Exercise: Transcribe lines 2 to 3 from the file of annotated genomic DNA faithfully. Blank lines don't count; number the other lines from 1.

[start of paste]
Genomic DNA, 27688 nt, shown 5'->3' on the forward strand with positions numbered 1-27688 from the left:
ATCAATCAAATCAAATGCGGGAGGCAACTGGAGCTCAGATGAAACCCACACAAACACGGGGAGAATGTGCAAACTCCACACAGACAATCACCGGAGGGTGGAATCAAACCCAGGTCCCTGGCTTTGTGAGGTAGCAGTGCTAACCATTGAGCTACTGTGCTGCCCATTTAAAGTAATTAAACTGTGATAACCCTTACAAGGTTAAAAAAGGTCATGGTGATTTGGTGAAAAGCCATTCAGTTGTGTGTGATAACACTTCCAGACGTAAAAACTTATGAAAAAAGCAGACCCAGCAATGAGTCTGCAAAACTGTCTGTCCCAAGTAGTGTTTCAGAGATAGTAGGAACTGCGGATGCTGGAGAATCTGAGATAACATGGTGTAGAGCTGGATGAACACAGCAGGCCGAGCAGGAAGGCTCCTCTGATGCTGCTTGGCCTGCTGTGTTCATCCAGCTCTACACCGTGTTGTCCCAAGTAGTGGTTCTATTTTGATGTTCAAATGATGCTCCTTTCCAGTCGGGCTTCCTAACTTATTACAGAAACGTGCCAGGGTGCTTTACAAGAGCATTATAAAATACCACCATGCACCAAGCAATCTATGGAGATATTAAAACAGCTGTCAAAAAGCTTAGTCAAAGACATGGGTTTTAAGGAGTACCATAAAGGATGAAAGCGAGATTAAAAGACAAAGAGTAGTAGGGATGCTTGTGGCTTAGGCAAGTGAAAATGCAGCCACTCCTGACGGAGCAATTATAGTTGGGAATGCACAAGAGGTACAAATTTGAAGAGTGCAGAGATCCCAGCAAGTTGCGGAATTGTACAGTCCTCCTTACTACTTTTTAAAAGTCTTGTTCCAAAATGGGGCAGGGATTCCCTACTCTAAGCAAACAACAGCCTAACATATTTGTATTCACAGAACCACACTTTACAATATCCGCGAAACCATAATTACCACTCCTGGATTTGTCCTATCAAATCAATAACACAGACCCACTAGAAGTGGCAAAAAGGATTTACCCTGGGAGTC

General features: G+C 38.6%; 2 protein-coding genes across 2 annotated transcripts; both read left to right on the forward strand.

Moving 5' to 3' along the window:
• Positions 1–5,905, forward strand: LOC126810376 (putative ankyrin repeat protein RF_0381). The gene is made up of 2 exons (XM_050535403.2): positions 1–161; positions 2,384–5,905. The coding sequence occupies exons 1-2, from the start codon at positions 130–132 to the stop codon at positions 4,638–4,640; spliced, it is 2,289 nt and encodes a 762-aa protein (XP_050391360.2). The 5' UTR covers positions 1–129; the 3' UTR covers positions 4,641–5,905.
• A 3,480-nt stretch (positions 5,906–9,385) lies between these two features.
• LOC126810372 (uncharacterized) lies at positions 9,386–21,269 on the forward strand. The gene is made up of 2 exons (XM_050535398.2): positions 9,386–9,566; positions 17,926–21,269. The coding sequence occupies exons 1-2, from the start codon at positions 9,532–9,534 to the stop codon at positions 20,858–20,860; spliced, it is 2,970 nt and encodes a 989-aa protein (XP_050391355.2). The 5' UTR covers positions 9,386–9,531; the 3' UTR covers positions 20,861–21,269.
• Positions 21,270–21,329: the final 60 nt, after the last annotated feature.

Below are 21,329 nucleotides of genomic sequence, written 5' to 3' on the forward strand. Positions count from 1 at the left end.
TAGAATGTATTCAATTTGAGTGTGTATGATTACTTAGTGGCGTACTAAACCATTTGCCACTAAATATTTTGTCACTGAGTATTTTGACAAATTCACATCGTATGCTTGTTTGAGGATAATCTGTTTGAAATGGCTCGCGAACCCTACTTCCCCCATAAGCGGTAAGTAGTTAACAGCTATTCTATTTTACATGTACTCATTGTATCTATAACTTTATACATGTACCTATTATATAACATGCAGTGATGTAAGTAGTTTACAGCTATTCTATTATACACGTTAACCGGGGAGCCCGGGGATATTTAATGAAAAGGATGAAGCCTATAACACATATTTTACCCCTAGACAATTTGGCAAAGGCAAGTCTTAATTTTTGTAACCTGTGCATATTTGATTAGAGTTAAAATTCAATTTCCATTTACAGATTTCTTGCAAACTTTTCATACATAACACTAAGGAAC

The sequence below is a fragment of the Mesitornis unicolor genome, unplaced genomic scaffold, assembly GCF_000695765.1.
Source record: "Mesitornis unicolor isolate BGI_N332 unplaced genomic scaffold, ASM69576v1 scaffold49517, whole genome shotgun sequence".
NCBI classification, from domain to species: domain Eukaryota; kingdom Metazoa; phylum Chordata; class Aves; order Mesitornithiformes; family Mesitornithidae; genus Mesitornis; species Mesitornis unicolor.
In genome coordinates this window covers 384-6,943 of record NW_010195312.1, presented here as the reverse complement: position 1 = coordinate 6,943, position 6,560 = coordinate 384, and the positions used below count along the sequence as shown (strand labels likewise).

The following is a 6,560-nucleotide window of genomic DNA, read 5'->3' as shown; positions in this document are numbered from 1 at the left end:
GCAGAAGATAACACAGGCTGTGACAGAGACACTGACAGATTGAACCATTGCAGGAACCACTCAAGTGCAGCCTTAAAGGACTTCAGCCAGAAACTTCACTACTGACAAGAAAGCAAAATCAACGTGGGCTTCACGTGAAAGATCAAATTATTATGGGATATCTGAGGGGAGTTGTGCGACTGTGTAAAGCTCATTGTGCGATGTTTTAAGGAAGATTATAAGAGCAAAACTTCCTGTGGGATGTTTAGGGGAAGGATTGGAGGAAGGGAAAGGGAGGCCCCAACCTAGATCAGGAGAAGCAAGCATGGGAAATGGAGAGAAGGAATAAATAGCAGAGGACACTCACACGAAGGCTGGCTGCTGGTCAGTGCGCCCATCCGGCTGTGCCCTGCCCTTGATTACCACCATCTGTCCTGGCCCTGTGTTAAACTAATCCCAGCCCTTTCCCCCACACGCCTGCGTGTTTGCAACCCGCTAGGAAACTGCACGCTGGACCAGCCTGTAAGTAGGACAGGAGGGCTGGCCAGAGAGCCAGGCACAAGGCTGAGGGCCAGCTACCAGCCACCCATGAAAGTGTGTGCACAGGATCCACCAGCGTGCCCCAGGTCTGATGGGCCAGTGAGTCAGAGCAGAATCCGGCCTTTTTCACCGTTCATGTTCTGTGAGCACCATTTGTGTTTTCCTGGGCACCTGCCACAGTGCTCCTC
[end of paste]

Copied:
ATCAATCAAATCAAATGCGGGAGGCAACTGGAGCTCAGATGAAACCCACACAAACACGGGGAGAATGTGCAAACTCCACACAGACAATCACCGGAGGGTGGAATCAAACCCAGGTCCCTGGCTTTGTGAGGTAGCAGTGCTAACCATTGAGCTACTGTGCTGCCCATTTAAAGTAATTAAACTGTGATAACCCTTACAAGGTTAAAAAAGGTCATGGTGATTTGGTGAAAAGCCATTCAGTTGTGTGTGATAACACTTCCAGACGTAAAAACTTATGAAAAAAGCAGACCCAGCAATGAGTCTGCAAAACTGTCTGTCCCAAGTAGTGTTTCAGAGATAGTAGGAACTGCGGATGCTGGAGAATCTGAGATAACATGGTGTAGAGCTGGATGAACACAGCAGGCCGAGCAGGAAGGCTCCTCTGATGCTGCTTGGCCTGCTGTGTTCATCCAGCTCTACACCGTGTTGTCCCAAGTAGTGGTTCTATTTTGATGTTCAAATGATGCTCCTTTCCAGTCGGGCTTCCTAACTTATTACAGAAACGTGCCAGGGTGCTTTACAAGAGCATTATAAAATACCACCATGCACCAAGCAATCTATGGAGATATTAAAACAGCTGTCAAAAAGCTTAGTCAAAGACATGGGTTTTAAGGAGTACCATAAAGGATGAAAGCGAGATTAAAAGACAAAGAGTAGTAGGGATGCTTGTGGCTTAGGCAAGTGAAAATGCAGCCACTCCTGACGGAGCAATTATAGTTGGGAATGCACAAGAGGTACAAATTTGAAGAGTGCAGAGATCCCAGCAAGTTGCGGAATTGTACAGTCCTCCTTACTACTTTTTAAAAGTCTTGTTCCAAAATGGGGCAGGGATTCCCTACTCTAAGCAAACAACAGCCTAACATATTTGTATTCACAGAACCACACTTTACAATATCCGCGAAACCATAATTACCACTCCTGGATTTGTCCTATCAAATCAATAACACAGACCCACTAGAAGTGGCAAAAAGGATTTACCCTGGGAGTC

General features: G+C 38.6%; 2 protein-coding genes across 2 annotated transcripts; both read left to right on the forward strand.